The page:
The Association of South-East Asian (ASEAN) countries have, for the longest time, maintained strategic neutrality when it comes to choosing between China and the USA. However, among the ASEAN countries, Indonesia has showcased that it is possible to stand with its shoulders straight, while countries like the Philippines were overtly kowtowing to China.
While the countries like the Philippines have only recently started protesting against Chinese bullying, and for the longest time ignored the Chinese activities to appease Xi Jinping, but Indonesia followed an entirely different approach. Indonesia under Joko Widodo has followed a mature foreign policy and as the saying goes, powerful respect powerful.
Joko Widodo has visited both Washington and Beijing, as well as managing to cultivate robust security cooperation with each superpower, strengthening Indonesia’s strategic leverage accordingly. When China stepped up its intrusion into Indonesian waters off the Natuna Islands in late 2019, the Indonesian president not only deployed fighter jets and the navy but personally visited the area to remind China that there would “no compromise” over maritime and territorial issues.
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Indonesia has acted like any mature and confident nation should. He played diplomacy with the CCP when it was required and opposed CCP’s expansionist designs when China overextended its hand. The recent activities further prove that Indonesia stands emboldened and will not be intimidated by China.
In the latest occurrence, Japan has overtly expressed its readiness to strengthen military ties with Indonesia. The two countries signed a pact on Tuesday allowing the transfer of Japanese defence equipment and technology to Jakarta. “It’s getting hard to take for granted the premises that have been supporting peace and prosperity of the international community,” the Japanese Foreign Minister said at the start of the meetings. “Today, I would like to hold talks to boost our broad-ranging cooperation to higher levels,” he added.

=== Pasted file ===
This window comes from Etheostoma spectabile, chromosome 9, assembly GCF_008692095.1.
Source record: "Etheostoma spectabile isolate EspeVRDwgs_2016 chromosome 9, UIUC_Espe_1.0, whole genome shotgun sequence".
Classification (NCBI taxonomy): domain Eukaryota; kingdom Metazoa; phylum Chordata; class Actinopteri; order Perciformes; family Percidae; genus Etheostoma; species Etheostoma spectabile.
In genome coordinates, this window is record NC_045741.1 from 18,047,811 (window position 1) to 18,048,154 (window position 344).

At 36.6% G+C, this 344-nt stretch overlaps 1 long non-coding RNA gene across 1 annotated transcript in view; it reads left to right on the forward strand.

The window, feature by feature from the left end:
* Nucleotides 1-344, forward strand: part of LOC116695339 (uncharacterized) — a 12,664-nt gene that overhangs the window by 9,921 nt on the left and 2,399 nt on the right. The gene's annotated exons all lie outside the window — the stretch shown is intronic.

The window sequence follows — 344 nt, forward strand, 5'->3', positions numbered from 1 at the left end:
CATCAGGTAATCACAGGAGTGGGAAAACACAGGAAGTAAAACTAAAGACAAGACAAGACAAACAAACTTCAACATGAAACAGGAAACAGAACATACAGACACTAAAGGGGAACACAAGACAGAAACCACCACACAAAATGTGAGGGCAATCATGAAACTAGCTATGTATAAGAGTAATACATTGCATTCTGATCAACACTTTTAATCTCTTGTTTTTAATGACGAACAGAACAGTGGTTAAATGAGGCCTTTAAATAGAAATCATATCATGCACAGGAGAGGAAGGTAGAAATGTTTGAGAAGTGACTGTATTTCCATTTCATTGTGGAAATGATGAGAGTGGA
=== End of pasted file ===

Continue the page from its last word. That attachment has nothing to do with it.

In response, Retno Marsudi, Indonesia’s foreign minister, has said she has been in touch with Motegi to address the Myanmar situation and COVID-19 responses. Retno has risen to prominence in the region as she attempts to broker talks with Myanmar’s military, which has killed over 500 demonstrators since staging a coup on February 1.
Read more: After backing Taiwan and the Philippines, Japan is set to militarily back Indonesia against China as the US leaves a void
In terms of foreign investment, Indonesia has successfully courted rival countries such as Japan as well as China. This deliberate diversification policy explains in part why Jakarta was able to negotiate incredibly favourable terms for the Jakarta-Bandung high-speed railway scheme, arguably the strongest under China’s Belt and Road Initiative.
As China failed to follow through on multibillion-dollar commitments, Jokowi did not hesitate to use Japan to pique Beijing’s interest. By 2019, Japan and China had surpassed the United States as Indonesia’s top foreign investors, with scores of high-profile development ventures in the works, as Jokowi (Joko Widodo) successfully pitted the two global titans against one another and at times shown China its stature as a paper dragon.
A little while ago, Indonesia’s civilian maritime force, Bakamla, has accused the Chinese naval ships of entering its 200-mile exclusive economic zone (EEZ) around the Natuna Islands and has clashed several times with Chinese coastguard vessels escorting Chinese fishing boats in the area.
The way this Southeast Asian nation has dealt with an increasingly assertive China has lessons for the rest of the world, especially small and developing countries. Indonesia has shown that even developing countries can influence Beijing’s actions.
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